Published: 16:05, 16 October 2015
It may have been drab and dark when you got out of bed this morning, but it was nothing compared with what Kent residents woke up to 28 years ago.
The Great Storm of 1987 battered the county, flattening trees and ripping tiles from roofs.
The 130pmh winds caused widespread damage, leaving some areas without power for three weeks.
Most of the damage occurred between 2am and 6am on the morning of October 16.
It was the worst storm to hit England since 1903 and was responsible for the deaths of 18 people across England.
The storm gathered pace on the evening of October 15, it battered parts of the South of England before causing damage in parts of mainland Europe.
Four of those were killed in Kent.
Richard Ashlin, a 38-year-old father-of-three from Staplehurst, died when he fell 15ft from his roof while trying to repair a dislodged tile. He was a former head of geography at Maplesden Noakes School, Maidstone.
Tree surgeon Bob Homewood, 59, from Biddenden, was crushed to death when chimneys collapsed and buried him in his home.
Sosamma “Susie” Shilling, 55, from Walderslade, died when a tree crashed through her roof and British Rail worker Tony Telfer from Gravesend died when a tree plunged down an embankment.
At a glance
Sevenoaks: Six out of the seven trees at The Vine cricket ground, said to have given the town its name, came down. Later seven new ones were planted.
Jill Davidson, a junior councillor at the time, said: "There was an awful amount of damage - a massive amount. It was quite impossible to get around - you had to cut your way through.
"We've been known around the world now as Oneoak because of the iconic picture of Sevenoaks' one remaining tree meant we'd change our name overnight... until we put the new ones in."
Strood: The roof of a block of flats blew right off. Photos emerged of people standing in the remains of their living rooms and bedrooms.
Rochester: High winds make the Medway bridge on the M2 dangerous, and several lorries overturned.
Dover: Passenger ferry The Hengist washed slipped its moorings and beached ashore. Two crew members of the 1,500-tonne cargo vessel Sumnia died when she lost power and struck the southern breakwater just outside of the harbour.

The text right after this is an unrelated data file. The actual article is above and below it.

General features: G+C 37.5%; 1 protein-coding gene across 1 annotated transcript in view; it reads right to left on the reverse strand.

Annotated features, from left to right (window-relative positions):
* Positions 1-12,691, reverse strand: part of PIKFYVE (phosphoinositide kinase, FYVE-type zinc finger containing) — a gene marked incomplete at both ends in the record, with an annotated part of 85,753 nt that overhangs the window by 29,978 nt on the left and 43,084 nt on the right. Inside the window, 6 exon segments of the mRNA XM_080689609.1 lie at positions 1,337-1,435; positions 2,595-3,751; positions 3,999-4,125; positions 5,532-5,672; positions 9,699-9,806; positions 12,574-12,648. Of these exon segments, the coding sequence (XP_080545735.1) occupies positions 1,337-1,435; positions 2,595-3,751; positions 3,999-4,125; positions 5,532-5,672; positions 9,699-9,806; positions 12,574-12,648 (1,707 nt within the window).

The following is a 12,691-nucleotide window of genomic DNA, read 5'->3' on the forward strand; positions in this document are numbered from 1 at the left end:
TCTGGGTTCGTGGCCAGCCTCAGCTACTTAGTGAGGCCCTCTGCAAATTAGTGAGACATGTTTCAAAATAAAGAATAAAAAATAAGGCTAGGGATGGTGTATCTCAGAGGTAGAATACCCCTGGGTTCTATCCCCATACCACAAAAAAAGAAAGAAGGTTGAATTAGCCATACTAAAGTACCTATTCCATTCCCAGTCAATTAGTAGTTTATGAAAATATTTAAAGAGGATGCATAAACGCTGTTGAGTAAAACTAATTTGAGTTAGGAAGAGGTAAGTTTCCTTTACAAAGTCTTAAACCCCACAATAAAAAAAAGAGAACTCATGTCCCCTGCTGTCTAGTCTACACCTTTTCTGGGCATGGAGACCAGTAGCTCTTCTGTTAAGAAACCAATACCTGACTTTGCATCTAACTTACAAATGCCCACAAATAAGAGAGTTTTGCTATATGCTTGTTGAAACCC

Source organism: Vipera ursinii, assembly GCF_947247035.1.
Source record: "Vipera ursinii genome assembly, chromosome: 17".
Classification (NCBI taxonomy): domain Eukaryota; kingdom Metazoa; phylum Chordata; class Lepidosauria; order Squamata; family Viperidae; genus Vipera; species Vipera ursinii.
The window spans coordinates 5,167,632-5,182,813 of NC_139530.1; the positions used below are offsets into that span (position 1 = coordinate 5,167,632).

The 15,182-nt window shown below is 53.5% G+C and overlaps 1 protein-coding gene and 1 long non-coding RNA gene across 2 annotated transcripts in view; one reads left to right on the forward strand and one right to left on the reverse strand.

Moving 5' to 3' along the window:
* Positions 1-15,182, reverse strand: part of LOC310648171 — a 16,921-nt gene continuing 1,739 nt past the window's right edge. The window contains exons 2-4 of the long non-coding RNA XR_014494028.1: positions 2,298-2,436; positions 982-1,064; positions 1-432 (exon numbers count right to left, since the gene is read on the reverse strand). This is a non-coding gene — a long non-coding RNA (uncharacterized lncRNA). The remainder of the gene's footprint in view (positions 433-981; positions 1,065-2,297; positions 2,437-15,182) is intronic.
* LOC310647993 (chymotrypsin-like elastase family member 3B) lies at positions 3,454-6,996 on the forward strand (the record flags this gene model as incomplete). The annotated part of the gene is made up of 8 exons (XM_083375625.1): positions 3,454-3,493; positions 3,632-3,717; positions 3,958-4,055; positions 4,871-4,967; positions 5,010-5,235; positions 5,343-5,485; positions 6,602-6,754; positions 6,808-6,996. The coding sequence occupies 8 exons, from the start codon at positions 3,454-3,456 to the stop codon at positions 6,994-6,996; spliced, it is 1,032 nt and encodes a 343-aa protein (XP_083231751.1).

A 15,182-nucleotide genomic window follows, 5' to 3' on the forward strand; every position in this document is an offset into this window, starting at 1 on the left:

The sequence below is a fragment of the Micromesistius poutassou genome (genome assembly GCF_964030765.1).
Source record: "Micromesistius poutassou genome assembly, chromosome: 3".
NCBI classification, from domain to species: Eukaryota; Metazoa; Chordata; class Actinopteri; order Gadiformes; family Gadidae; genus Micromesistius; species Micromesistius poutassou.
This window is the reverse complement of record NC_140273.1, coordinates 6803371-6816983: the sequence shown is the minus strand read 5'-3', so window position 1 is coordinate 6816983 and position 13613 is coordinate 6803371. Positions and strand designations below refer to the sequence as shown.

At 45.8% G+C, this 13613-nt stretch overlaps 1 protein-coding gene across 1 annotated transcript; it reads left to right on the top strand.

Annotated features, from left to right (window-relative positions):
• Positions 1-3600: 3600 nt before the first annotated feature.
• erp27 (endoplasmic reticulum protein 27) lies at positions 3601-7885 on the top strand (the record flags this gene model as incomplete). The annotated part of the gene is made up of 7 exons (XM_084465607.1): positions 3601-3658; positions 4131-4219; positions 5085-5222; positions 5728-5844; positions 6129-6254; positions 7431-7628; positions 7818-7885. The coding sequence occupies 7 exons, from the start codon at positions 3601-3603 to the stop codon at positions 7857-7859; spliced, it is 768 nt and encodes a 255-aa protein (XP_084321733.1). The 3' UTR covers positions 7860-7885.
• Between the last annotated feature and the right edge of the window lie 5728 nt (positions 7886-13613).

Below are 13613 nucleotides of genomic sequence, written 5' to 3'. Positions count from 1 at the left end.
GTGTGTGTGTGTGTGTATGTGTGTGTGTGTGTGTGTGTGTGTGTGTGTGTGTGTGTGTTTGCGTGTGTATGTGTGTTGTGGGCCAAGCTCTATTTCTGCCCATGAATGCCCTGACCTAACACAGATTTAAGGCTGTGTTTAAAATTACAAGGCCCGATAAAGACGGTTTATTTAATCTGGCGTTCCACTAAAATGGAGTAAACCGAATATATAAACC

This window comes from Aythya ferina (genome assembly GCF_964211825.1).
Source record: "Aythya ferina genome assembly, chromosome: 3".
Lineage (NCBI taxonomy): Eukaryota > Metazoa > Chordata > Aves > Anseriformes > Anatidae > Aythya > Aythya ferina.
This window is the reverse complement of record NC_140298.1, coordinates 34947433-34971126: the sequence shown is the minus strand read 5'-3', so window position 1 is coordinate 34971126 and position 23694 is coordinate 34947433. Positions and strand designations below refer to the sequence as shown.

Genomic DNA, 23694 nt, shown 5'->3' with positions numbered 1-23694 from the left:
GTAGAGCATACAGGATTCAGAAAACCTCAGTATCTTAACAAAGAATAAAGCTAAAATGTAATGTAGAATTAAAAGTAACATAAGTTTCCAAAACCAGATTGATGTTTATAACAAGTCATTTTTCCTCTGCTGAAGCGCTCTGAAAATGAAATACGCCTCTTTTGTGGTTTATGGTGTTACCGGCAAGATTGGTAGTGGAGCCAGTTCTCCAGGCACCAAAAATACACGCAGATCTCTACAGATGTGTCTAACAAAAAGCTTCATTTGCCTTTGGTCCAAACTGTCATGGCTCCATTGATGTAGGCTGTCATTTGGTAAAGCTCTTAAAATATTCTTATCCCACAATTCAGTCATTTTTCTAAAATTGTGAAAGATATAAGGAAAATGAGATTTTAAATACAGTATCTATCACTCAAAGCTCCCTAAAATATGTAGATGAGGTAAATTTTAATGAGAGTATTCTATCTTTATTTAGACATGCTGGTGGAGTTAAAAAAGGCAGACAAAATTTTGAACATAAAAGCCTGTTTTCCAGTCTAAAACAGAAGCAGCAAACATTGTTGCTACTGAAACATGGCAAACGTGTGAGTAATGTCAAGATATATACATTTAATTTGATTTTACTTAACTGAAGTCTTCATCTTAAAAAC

Chartwell: Thousands of trees at Sir Winston Churchill’s former home were uprooted. Owned by the National Trust, the organisation’s land at Emmetts Garden and Toys Hill, in Kent, was also badly damaged.
The trust’s Storm Disaster Appeal raised more than £3million in six weeks after the storm.
Sandwich: TV footage showed the roof at a new building on the Pfizer complex lift off and then settle back down in the same place.
One man keen to forget the iconic storm is BBC weather forecaster Michael Fish. The 71-year-old meteorologist suggested people had nothing to be worried about.
In an interview with Kent Online he said: "My remarks referred to Flordia and were a link to a news story about devastation in the Caribbean that had just been broadcast.
"The phone call was a member of staff reassuring his mother just before she set off there on holiday.
"I wish I had a penny for each time that clip has been broadcast, I'd be a millionaire!"
Fifteen million trees were brought down by the storm.
Many residents cowered in their beds as the heavy winds battered their homes.
Fifteen million trees were brought down by the storm and many railway lines had to be closed because of wrecked power lines.
Repairs cost billions of pounds and took years to complete.
You've been sharing your memories on our Facebook page:
Diane Baseden said: “I was pregnant with my son at the time, I remember it well. Hard to believe it was 28 years ago!”
Christina Rowbottom shared her memories: “We saw caravans being lifted and toppled over. I remember watching a static caravan inch closer and closer to a brand new Pronton car, we watched in total disbelief as that too toppled over, and landed onto the car…”
Stephanie Sootarsing’s sister comforted her: “My sister woke me up to tell me not to worry it was only a storm. We all had to go and sleep with our parents, I think we nearly had a tree through the roof. The power was out for three days and my dad went out to clear the road. Wow, 28 years.”
Beth Frost added: “I was only 10 so all I was concerned about was having the day off school.”
Maureen Shepherd from Gillingham said: “My memories were waking up with two young children to no electricity, no heating, no water and no way of making a hot drink. We were told to stay inside as it was too dangerous to go out.”
Read more on our Facebook page.
What are your memories of the Great Storm? Leave your comments below.